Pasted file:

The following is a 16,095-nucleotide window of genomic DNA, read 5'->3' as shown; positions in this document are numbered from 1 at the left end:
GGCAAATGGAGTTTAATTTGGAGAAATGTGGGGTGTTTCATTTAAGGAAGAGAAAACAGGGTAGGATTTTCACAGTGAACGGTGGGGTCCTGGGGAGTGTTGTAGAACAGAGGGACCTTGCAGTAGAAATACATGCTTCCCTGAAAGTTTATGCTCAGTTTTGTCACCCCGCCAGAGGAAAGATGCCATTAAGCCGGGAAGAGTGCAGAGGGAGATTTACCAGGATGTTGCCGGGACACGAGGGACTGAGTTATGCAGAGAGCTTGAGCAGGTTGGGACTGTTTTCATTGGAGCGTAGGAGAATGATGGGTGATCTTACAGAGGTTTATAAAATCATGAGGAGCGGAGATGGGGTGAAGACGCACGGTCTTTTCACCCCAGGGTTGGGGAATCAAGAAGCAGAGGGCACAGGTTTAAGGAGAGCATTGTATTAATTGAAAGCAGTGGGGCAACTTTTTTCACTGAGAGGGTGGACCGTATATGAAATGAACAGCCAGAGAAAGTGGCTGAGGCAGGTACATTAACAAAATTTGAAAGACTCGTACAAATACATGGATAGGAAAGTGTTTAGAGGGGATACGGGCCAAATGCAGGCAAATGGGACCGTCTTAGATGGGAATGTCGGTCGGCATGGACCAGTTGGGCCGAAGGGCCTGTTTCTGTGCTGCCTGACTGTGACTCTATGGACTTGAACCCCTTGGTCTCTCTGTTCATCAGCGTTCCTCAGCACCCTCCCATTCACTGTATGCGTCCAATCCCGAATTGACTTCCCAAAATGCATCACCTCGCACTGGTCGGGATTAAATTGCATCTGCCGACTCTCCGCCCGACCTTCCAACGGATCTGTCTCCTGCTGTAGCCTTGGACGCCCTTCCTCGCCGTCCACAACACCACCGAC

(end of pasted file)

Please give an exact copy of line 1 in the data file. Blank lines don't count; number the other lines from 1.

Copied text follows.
The following is a 16,095-nucleotide window of genomic DNA, read 5'->3' as shown; positions in this document are numbered from 1 at the left end: